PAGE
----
Diagnostic testing is a cornerstone of veterinary medicine that helps us optimize patient care, but there’s a lot of science behind it that people often forget. We collect a sample, send it off for testing and magically get the results, often without putting a lot of thought into what happens at the lab. Labs (should) follow standard guidelines for performing tests of all kinds that are developed to help ensure they provide relevant and accurate results. As with most things (medicine or otherwise), guidance changes over time as we learn more and as new issues are identified. Keeping up with those changes is critical.

The Clinical and Laboratory Standards Institute (CLSI) is an organization that sets standards for microbiology testing in humans and animals. The standards are updated regularly, with some updates being more impactful than others. Hot off the presses (just today!) is the latest update to the main veterinary testing standards document: VET01SEd7E Performance Standards for Antimicrobial Disk and Dilution Susceptibility Tests for Bacteria Isolated From Animals, 7th Edition. This is a major update with some changes that will have significant impacts on how lab results are reported and interpreted, including changes to some of the interpretive breakpoints for susceptibility of certain bacteria to specific antimicrobials.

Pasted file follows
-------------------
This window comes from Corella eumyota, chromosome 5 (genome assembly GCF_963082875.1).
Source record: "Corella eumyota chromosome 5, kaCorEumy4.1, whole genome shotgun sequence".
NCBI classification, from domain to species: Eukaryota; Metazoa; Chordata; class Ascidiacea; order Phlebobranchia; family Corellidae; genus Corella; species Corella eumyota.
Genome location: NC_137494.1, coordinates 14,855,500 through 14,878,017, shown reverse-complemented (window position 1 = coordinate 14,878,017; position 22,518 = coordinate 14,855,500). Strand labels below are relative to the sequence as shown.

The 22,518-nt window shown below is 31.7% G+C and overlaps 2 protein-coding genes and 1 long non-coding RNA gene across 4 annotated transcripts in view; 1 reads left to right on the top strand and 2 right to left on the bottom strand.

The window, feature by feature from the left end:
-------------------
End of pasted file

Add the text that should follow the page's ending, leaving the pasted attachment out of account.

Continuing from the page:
A core part of antimicrobial susceptibility testing is determining the minimum inhibitory concentration (MIC) of an antimicrobial for a particular bacterial isolate. The MIC always needs to be interpreted in the context of each patient in the context of how much of the antimicrobial we can expect to get at the site of infection when the animal is treated. A bug could be susceptible to low concentrations of a drug (low MIC), but if drug levels we get in the infected tissue are even lower, it might not be effective. Conversely, a bug might has a fairly high MIC, but if the drug reaches the site of infection at even higher levels, it might still work.